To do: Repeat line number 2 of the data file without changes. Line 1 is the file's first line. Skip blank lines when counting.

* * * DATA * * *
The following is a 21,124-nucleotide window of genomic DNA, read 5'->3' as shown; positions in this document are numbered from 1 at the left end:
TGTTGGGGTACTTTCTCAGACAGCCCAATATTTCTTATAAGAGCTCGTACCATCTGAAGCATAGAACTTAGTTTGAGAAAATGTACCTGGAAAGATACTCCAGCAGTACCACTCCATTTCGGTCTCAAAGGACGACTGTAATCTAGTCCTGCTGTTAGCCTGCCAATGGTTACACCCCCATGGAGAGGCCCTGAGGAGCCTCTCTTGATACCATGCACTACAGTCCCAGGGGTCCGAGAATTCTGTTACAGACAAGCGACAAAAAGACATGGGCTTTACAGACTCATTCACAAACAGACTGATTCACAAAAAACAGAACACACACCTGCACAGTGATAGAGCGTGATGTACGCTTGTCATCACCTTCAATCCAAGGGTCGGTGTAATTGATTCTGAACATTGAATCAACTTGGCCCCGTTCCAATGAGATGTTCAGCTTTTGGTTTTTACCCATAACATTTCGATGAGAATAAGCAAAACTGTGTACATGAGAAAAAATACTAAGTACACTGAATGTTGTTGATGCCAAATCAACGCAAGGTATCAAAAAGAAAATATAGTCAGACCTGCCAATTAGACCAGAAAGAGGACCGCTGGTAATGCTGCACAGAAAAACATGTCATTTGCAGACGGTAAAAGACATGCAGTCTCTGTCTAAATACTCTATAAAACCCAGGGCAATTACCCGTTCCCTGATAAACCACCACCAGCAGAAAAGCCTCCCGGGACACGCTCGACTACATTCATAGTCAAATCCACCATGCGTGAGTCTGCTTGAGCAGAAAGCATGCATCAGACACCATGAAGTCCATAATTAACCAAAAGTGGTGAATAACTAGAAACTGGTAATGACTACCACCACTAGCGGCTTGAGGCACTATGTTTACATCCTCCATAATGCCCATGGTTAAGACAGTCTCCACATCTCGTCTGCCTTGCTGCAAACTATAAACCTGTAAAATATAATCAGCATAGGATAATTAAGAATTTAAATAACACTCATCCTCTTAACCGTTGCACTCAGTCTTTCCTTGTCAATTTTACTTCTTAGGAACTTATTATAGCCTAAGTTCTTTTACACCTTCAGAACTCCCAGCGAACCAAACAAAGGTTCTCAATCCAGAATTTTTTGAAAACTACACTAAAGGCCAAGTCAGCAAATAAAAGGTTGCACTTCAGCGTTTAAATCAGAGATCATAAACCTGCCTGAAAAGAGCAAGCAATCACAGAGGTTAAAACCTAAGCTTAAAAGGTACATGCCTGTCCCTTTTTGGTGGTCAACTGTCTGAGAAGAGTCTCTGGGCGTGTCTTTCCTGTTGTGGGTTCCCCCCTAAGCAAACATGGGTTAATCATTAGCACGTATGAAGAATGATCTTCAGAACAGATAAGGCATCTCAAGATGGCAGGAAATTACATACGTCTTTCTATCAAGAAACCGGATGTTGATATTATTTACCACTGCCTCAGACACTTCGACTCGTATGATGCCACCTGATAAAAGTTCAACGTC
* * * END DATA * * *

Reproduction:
TGTTGGGGTACTTTCTCAGACAGCCCAATATTTCTTATAAGAGCTCGTACCATCTGAAGCATAGAACTTAGTTTGAGAAAATGTACCTGGAAAGATACTCCAGCAGTACCACTCCATTTCGGTCTCAAAGGACGACTGTAATCTAGTCCTGCTGTTAGCCTGCCAATGGTTACACCCCCATGGAGAGGCCCTGAGGAGCCTCTCTTGATACCATGCACTACAGTCCCAGGGGTCCGAGAATTCTGTTACAGACAAGCGACAAAAAGACATGGGCTTTACAGACTCATTCACAAACAGACTGATTCACAAAAAACAGAACACACACCTGCACAGTGATAGAGCGTGATGTACGCTTGTCATCACCTTCAATCCAAGGGTCGGTGTAATTGATTCTGAACATTGAATCAACTTGGCCCCGTTCCAATGAGATGTTCAGCTTTTGGTTTTTACCCATAACATTTCGATGAGAATAAGCAAAACTGTGTACATGAGAAAAAATACTAAGTACACTGAATGTTGTTGATGCCAAATCAACGCAAGGTATCAAAAAGAAAATATAGTCAGACCTGCCAATTAGACCAGAAAGAGGACCGCTGGTAATGCTGCACAGAAAAACATGTCATTTGCAGACGGTAAAAGACATGCAGTCTCTGTCTAAATACTCTATAAAACCCAGGGCAATTACCCGTTCCCTGATAAACCACCACCAGCAGAAAAGCCTCCCGGGACACGCTCGACTACATTCATAGTCAAATCCACCATGCGTGAGTCTGCTTGAGCAGAAAGCATGCATCAGACACCATGAAGTCCATAATTAACCAAAAGTGGTGAATAACTAGAAACTGGTAATGACTACCACCACTAGCGGCTTGAGGCACTATGTTTACATCCTCCATAATGCCCATGGTTAAGACAGTCTCCACATCTCGTCTGCCTTGCTGCAAACTATAAACCTGTAAAATATAATCAGCATAGGATAATTAAGAATTTAAATAACACTCATCCTCTTAACCGTTGCACTCAGTCTTTCCTTGTCAATTTTACTTCTTAGGAACTTATTATAGCCTAAGTTCTTTTACACCTTCAGAACTCCCAGCGAACCAAACAAAGGTTCTCAATCCAGAATTTTTTGAAAACTACACTAAAGGCCAAGTCAGCAAATAAAAGGTTGCACTTCAGCGTTTAAATCAGAGATCATAAACCTGCCTGAAAAGAGCAAGCAATCACAGAGGTTAAAACCTAAGCTTAAAAGGTACATGCCTGTCCCTTTTTGGTGGTCAACTGTCTGAGAAGAGTCTCTGGGCGTGTCTTTCCTGTTGTGGGTTCCCCCCTAAGCAAACATGGGTTAATCATTAGCACGTATGAAGAATGATCTTCAGAACAGATAAGGCATCTCAAGATGGCAGGAAATTACATACGTCTTTCTATCAAGAAACCGGATGTTGATATTATTTACCACTGCCTCAGACACTTCGACTCGTATGATGCCACCTGATAAAAGTTCAACGTC